And thus the church was changed forever. To this day, Arius is refuted in churches, attempting to revive the old debate that was, in every way it could be, won by Athanasius and the majority of bishops. Unfortnately, in the focus of the church to hammer out the nature of God and the relationship between the Father and the Son, instead of the focus of the early church.
There is a debate about the nature of God in the NT, but it contains almost nothing about the nature of God's being, but is strongly debating the nature of God's character. Is God a force of karma, pouring out judgment on those who deserve it? Or is God ultimately merciful, forbearing to the point of allowing his reputation to suffer so he can bring sinners further into love?
In understanding the character of God, we also understand our own goals as individuals and as societies. If God is karma, we need to bring harsh justice onto those who do evil. If God is love and mercy, we should be forbearing and allow people to take advantage of us because in the end it makes us all who we ought to be.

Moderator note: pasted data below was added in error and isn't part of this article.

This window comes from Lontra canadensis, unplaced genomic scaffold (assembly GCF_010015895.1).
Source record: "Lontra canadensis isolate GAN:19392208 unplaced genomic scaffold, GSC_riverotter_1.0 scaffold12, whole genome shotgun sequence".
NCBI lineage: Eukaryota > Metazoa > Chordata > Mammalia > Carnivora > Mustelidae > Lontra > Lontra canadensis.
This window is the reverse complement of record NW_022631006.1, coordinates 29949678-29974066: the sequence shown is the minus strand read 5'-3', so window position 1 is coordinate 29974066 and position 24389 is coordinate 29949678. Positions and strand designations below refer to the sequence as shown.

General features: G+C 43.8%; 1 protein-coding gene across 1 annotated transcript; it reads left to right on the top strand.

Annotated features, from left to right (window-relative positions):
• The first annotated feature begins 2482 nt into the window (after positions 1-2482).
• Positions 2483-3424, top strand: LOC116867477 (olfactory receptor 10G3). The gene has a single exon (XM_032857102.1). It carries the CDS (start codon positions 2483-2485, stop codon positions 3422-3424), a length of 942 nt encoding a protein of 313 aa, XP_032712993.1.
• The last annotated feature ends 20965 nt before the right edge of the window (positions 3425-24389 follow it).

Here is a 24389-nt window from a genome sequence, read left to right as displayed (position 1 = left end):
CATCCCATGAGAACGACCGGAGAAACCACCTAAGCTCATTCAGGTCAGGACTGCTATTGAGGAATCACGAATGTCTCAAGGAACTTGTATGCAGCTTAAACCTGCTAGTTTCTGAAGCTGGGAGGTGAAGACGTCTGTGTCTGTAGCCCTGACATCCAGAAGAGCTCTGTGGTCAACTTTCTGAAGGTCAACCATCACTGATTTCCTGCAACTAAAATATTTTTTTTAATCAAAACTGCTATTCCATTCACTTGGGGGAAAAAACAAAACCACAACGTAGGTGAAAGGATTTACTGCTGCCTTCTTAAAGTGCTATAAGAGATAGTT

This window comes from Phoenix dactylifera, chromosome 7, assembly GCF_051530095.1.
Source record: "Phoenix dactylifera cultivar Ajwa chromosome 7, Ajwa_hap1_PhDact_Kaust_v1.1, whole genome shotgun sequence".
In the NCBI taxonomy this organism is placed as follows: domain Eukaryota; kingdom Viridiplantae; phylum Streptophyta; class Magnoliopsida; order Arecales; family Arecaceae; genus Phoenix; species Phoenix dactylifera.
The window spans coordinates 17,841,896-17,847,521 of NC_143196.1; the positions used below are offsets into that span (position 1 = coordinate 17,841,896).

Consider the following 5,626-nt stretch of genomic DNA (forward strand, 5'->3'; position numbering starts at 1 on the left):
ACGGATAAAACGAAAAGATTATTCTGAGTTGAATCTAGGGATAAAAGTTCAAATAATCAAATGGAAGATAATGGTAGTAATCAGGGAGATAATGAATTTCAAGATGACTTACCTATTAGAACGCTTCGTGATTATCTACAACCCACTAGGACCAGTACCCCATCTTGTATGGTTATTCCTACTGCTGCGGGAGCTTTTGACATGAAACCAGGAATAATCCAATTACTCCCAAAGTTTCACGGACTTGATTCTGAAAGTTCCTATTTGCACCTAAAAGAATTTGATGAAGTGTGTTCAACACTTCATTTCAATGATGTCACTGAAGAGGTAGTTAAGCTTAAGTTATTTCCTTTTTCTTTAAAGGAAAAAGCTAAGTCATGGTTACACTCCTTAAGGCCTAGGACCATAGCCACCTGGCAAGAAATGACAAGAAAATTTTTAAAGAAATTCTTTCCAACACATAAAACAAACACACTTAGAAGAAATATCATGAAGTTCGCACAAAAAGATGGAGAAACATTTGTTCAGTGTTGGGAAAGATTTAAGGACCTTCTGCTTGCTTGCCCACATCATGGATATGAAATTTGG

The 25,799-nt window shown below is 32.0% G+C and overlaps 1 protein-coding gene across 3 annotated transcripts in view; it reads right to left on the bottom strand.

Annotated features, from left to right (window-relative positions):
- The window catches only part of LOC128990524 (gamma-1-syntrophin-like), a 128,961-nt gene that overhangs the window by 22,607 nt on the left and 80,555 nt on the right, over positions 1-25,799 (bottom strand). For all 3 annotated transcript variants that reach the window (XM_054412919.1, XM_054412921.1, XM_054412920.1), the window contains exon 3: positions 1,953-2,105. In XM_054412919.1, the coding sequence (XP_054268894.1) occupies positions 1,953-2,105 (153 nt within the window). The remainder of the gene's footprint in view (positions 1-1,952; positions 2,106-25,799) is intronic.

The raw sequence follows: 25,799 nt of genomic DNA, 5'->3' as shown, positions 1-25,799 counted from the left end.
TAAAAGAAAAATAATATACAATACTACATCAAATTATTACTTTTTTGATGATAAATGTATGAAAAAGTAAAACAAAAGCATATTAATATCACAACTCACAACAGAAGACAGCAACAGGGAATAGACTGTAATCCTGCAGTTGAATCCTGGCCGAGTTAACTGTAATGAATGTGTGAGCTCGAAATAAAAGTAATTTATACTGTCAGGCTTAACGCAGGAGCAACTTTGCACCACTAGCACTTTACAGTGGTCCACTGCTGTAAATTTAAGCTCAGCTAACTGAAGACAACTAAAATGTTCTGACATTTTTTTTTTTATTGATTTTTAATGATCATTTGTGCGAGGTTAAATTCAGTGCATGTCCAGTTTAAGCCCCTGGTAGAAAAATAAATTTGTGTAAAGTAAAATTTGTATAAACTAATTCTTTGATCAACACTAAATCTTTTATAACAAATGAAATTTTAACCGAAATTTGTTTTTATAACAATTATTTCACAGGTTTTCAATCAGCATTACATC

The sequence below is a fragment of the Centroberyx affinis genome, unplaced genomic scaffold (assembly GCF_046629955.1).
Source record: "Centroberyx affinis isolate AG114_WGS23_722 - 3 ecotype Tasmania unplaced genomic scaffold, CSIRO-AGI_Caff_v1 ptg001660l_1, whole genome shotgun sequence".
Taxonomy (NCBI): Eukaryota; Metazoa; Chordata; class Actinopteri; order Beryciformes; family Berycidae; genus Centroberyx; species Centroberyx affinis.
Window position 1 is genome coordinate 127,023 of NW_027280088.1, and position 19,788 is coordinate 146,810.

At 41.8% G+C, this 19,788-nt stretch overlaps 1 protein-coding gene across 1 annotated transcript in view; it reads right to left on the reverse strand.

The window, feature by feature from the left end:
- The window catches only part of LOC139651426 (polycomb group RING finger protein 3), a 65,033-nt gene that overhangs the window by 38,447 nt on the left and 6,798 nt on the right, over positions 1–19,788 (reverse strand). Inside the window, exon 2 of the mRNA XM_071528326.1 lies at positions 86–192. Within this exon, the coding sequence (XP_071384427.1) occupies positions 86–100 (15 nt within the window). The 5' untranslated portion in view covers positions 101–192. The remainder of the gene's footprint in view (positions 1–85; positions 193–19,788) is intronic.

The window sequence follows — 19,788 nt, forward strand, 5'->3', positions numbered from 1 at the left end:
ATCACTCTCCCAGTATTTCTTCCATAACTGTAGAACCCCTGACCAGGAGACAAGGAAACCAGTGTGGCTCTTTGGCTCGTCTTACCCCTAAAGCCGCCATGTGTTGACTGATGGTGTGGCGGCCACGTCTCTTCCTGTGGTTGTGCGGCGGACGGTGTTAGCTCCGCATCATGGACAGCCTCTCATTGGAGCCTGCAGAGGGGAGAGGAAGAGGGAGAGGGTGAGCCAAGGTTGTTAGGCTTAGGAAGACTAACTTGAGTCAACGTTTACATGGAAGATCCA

If we focus on the being of God, we neglect the question of character, God's and our own, in order to explore that which we ultimately cannot know. The being of God is the more interesting question because it requires in depth analysis, some imagination and curiosity. It is the question that our human nature wants to explore because it does not require us to change, it allows us to be who we are.
But this is not the focus of Jesus or the rest of the New Testament. They are constantly telling us to change, to be more merciful, loving and peaceful, both as individuals and communities. They are telling us that it is hard work and requires our whole focus.
We are so easily distracted.
The proper study of God is his nature as displayed by his actions through Jesus, not his being.